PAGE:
It doesn’t take a whole lot of exposure to systems to argue that the influence of psychology is certainly not an obvious fallacy in modeling in social science. The work of Jay Forrester comes immediately to mind.

It’s an unfair position to limit avenues of inquiry for a discipline, especially for unclear reasons. I’m a big supporter of the humanities and I’m suspicious of the practicality of lots of economic models, but these mathematical models are instructive. One of the interesting things about systems science is the way that physical, natural, and social systems can exhibit the same qualities–something that this article illustrates quite well.

This point, I think, is critical for social inquiry: “In general, Majumdar and Schehr believe, systems in the Tracy-Widom universality class exhibit one phase in which all components act in concert and another phase in which the components act alone.”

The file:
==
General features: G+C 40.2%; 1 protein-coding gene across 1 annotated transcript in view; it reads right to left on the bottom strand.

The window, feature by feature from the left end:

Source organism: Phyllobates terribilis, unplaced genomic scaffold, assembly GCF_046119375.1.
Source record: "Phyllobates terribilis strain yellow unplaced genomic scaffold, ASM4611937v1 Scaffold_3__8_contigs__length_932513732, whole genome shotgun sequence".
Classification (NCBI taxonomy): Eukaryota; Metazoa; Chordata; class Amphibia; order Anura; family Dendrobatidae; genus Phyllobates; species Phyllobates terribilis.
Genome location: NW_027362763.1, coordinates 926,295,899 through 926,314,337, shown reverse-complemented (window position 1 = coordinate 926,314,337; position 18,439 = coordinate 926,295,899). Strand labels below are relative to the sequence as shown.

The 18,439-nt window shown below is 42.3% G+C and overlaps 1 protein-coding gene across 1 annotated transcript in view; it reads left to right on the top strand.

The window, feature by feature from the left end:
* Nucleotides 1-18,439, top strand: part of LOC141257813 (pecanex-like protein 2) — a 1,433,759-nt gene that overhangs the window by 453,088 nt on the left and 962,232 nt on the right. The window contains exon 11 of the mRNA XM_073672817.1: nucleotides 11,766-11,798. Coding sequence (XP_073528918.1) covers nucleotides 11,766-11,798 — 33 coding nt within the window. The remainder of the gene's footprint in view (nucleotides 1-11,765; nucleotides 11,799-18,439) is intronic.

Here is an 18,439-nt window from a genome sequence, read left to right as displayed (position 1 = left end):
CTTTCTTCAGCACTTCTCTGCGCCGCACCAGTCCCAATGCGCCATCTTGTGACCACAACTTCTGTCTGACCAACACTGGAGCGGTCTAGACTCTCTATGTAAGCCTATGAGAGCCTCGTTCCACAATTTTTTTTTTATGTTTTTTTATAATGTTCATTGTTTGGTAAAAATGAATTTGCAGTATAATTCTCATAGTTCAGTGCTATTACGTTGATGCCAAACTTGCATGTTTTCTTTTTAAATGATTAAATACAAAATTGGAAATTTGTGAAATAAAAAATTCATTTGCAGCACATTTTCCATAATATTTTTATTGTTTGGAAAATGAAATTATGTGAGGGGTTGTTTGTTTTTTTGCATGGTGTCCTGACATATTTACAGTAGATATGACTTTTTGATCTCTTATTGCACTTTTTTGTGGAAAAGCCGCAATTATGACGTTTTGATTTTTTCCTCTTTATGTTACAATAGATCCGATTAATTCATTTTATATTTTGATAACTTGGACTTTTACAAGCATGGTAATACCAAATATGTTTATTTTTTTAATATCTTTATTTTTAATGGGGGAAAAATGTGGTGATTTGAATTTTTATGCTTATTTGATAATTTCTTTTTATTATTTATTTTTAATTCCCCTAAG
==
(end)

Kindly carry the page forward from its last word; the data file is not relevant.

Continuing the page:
Good article. I suspect this phase transition between strongly coupled and weakly coupled — the peak of the Tracy-Widom distribution — will also correspond to the so-called “edge of chaos” that characterizes the most complex systems, including life itself.

Nigel Ng: I think your confusion is around the article’s use of “below” and “above” when referring to the critical point in population distributions. I suspect you’re thinking in terms of the horizontal axis of the graphs they show, and translating “below” to “left” and “above” to “right”, which does seem at odds with the stated interpretations. But the article is using “below” and “above” to refer to numerical values of the degree of communication between populations, so “above” translates to “strongly connected” and ends up on the left of the graph. Make sense?